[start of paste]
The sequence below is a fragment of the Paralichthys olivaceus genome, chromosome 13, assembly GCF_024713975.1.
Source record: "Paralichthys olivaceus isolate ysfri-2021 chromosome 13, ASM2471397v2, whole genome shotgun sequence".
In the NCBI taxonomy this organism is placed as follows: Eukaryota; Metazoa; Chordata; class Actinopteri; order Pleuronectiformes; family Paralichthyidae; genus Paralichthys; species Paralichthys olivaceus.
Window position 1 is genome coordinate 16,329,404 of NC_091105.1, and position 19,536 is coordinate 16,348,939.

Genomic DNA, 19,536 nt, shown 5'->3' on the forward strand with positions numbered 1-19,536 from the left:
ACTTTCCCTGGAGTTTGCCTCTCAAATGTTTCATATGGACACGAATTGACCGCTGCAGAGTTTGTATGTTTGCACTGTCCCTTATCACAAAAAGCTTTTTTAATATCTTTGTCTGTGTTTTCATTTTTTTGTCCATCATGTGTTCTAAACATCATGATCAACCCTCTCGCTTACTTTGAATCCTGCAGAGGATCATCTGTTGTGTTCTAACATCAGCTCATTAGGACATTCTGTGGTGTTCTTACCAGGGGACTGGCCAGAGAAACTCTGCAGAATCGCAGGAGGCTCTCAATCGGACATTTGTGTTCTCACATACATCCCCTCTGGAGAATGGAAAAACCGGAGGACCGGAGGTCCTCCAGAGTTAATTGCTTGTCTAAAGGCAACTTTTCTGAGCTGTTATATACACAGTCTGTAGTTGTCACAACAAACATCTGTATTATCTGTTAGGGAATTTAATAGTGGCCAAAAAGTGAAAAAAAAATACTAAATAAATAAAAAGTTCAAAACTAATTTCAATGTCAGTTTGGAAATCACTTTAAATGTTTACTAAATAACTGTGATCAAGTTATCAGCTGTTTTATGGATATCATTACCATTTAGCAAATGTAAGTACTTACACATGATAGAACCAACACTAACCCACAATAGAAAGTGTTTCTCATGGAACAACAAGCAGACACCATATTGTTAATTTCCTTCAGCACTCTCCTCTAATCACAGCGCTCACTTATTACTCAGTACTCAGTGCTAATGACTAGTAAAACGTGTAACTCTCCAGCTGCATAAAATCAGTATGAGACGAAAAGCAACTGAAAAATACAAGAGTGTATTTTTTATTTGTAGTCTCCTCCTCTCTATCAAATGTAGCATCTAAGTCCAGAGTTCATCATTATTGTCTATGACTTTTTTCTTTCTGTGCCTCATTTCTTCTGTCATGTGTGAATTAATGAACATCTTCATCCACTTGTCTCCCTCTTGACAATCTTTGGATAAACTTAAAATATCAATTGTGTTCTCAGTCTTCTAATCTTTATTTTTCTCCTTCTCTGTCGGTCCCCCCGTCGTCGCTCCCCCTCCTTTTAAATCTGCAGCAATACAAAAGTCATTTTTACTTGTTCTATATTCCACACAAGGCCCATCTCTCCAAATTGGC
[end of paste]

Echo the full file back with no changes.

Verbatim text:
The sequence below is a fragment of the Paralichthys olivaceus genome, chromosome 13, assembly GCF_024713975.1.
Source record: "Paralichthys olivaceus isolate ysfri-2021 chromosome 13, ASM2471397v2, whole genome shotgun sequence".
In the NCBI taxonomy this organism is placed as follows: Eukaryota; Metazoa; Chordata; class Actinopteri; order Pleuronectiformes; family Paralichthyidae; genus Paralichthys; species Paralichthys olivaceus.
Window position 1 is genome coordinate 16,329,404 of NC_091105.1, and position 19,536 is coordinate 16,348,939.

Genomic DNA, 19,536 nt, shown 5'->3' on the forward strand with positions numbered 1-19,536 from the left:
ACTTTCCCTGGAGTTTGCCTCTCAAATGTTTCATATGGACACGAATTGACCGCTGCAGAGTTTGTATGTTTGCACTGTCCCTTATCACAAAAAGCTTTTTTAATATCTTTGTCTGTGTTTTCATTTTTTTGTCCATCATGTGTTCTAAACATCATGATCAACCCTCTCGCTTACTTTGAATCCTGCAGAGGATCATCTGTTGTGTTCTAACATCAGCTCATTAGGACATTCTGTGGTGTTCTTACCAGGGGACTGGCCAGAGAAACTCTGCAGAATCGCAGGAGGCTCTCAATCGGACATTTGTGTTCTCACATACATCCCCTCTGGAGAATGGAAAAACCGGAGGACCGGAGGTCCTCCAGAGTTAATTGCTTGTCTAAAGGCAACTTTTCTGAGCTGTTATATACACAGTCTGTAGTTGTCACAACAAACATCTGTATTATCTGTTAGGGAATTTAATAGTGGCCAAAAAGTGAAAAAAAAATACTAAATAAATAAAAAGTTCAAAACTAATTTCAATGTCAGTTTGGAAATCACTTTAAATGTTTACTAAATAACTGTGATCAAGTTATCAGCTGTTTTATGGATATCATTACCATTTAGCAAATGTAAGTACTTACACATGATAGAACCAACACTAACCCACAATAGAAAGTGTTTCTCATGGAACAACAAGCAGACACCATATTGTTAATTTCCTTCAGCACTCTCCTCTAATCACAGCGCTCACTTATTACTCAGTACTCAGTGCTAATGACTAGTAAAACGTGTAACTCTCCAGCTGCATAAAATCAGTATGAGACGAAAAGCAACTGAAAAATACAAGAGTGTATTTTTTATTTGTAGTCTCCTCCTCTCTATCAAATGTAGCATCTAAGTCCAGAGTTCATCATTATTGTCTATGACTTTTTTCTTTCTGTGCCTCATTTCTTCTGTCATGTGTGAATTAATGAACATCTTCATCCACTTGTCTCCCTCTTGACAATCTTTGGATAAACTTAAAATATCAATTGTGTTCTCAGTCTTCTAATCTTTATTTTTCTCCTTCTCTGTCGGTCCCCCCGTCGTCGCTCCCCCTCCTTTTAAATCTGCAGCAATACAAAAGTCATTTTTACTTGTTCTATATTCCACACAAGGCCCATCTCTCCAAATTGGC